Idioms

    do/turn the trick, to achieve the desired effect or result: Another turn of the pliers should do the trick.
    turn a trick, Slang. (of a prostitute) to engage in a sexual act with a customer.

Origin of trick

1375–1425; late Middle English trik (noun) < Old North French trique deceit, derivative of trikier to deceive < Vulgar Latin *triccāre, for Latin trīcārī to play tricks
Related formstrick·er, nountrick·ing·ly, adverbout·trick, verb (used with object)un·tricked, adjective

Synonyms for trick

Synonym study

1. Trick , artifice , ruse , stratagem , wile are terms for crafty or cunning devices that are intended to deceive. Trick , the general term, refers usually to an underhanded act designed to cheat someone, but it sometimes refers merely to a pleasurable deceiving of the senses: to win by a trick. Like trick , but to a greater degree, artifice emphasizes the cleverness, ingenuity, or cunning with which the proceeding is devised: an artifice of diabolical ingenuity. Ruse and stratagem emphasize the purpose for which the trick is designed; ruse is the more general term of the two, and stratagem sometimes implies a more elaborate procedure or a military application: He gained entrance by a ruse. His stratagem gave them command of the hill. W ile emphasizes the disarming effect of the trick upon those who are deceived: His wiles charmed them into trusting him. 18. See cheat.
Dictionary.com Unabridged Based on the Random House Unabridged Dictionary, © Random House, Inc. 2019


Examples from the Web for tricked

Contemporary Examples of tricked

Historical Examples of tricked

  • Its visor grinned at him--the fool, the tricked, the supplanted.

    Viviette

    William J. Locke

  • As before, so now they tricked the eye into a fancy that they lived.

  • It is undoubtedly better to deceive him entirely, and since he will be stubborn he must be tricked.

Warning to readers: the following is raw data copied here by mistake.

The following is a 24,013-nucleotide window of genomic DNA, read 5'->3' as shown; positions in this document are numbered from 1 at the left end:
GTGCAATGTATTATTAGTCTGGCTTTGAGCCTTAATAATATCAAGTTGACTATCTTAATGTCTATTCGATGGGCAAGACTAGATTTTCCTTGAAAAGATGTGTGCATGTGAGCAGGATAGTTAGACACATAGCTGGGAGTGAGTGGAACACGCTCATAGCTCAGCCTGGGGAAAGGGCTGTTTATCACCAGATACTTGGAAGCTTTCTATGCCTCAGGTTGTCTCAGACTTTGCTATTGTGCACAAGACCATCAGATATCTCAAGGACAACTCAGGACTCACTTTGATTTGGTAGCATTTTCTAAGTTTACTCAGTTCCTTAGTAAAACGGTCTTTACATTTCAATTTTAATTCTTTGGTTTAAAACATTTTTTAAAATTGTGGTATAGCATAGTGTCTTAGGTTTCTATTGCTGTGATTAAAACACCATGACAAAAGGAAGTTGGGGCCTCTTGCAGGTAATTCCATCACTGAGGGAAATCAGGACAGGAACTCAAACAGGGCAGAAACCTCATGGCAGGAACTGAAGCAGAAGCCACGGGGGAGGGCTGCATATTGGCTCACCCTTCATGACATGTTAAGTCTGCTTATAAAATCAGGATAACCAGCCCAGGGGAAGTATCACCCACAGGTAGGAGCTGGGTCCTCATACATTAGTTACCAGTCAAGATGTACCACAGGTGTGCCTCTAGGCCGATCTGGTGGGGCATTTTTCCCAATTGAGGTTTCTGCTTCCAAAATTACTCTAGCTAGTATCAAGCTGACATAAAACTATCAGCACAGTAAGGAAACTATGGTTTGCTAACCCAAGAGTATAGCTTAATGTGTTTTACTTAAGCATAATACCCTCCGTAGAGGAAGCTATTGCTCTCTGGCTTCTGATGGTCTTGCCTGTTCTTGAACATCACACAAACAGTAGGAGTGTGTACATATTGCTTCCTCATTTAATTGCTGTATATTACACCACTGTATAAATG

Lady Susan

    Jane Austen

  • He first starved, and then tricked me; and if I could I'd kill him.'

  • But you took it not—You were driven on one side, and, possibly, tricked on the other.

    Clarissa, Volume 3 (of 9)

    Samuel Richardson


British Dictionary definitions for tricked

trick

noun

a deceitful, cunning, or underhand action or plan
  1. a mischievous, malicious, or humorous action or plan; jokethe boys are up to their tricks again
  2. (as modifier)a trick spider
an illusory or magical feat or device
a simple feat learned by an animal or person
an adroit or ingenious device; knacka trick of the trade
a behavioural trait, habit, or mannerism
a turn or round of duty or work
cards
  1. a batch of cards containing one from each player, usually played in turn and won by the player or side that plays the card with the highest value
  2. a card that can potentially win a trick
can't take a trick Australian slang to be consistently unsuccessful or unlucky
do the trick informal to produce the right or desired result
how's tricks? slang how are you?
turn a trick slang (of a prostitute) to gain a customer

verb

to defraud, deceive, or cheat (someone), esp by means of a trick
Derived Formstricker, nountrickless, adjective

Word Origin for trick

C15: from Old Northern French trique, from trikier to deceive, from Old French trichier, ultimately from Latin trīcārī to play tricks
Collins English Dictionary - Complete & Unabridged 2012 Digital Edition © William Collins Sons & Co. Ltd. 1979, 1986 © HarperCollins Publishers 1998, 2000, 2003, 2005, 2006, 2007, 2009, 2012

Word Origin and History for tricked

trick

n.

early 15c., "a cheat, a mean ruse," from Old North French trique "trick, deceit, treachery, cheating," from trikier "to deceive, to cheat," variant of Old French trichier, probably from Vulgar Latin *triccare, from Latin tricari "be evasive, shuffle," from tricæ "trifles, nonsense, a tangle of difficulties," of unknown origin.

Meaning "a roguish prank" is recorded from 1580s; sense of "the art of doing something" is first attested 1610s. Meaning "prostitute's client" is first attested 1915; earlier it was U.S. slang for "a robbery" (1865). Trick-or-treat is recorded from 1942.

trick

v.

1590s, from trick (v.). Related: Tricked; tricking. An earlier sense of "to dress, adorn" (c.1500) is perhaps a different word entirely.

Online Etymology Dictionary, © 2010 Douglas Harper

Idioms and Phrases with tricked

trick

In addition to the idioms beginning with trick

  • trick or treat
  • trick out
  • tricks of the trade

also see:

  • bag of tricks
  • confidence game (trick)
  • dirty tricks
  • do the trick
  • hat trick
  • how's tricks
  • not miss a trick
  • teach an old dog new tricks
  • that does it (the trick)
  • turn a trick
  • up to one's old tricks
The American Heritage® Idioms Dictionary Copyright © 2002, 2001, 1995 by Houghton Mifflin Harcourt Publishing Company. Published by Houghton Mifflin Harcourt Publishing Company.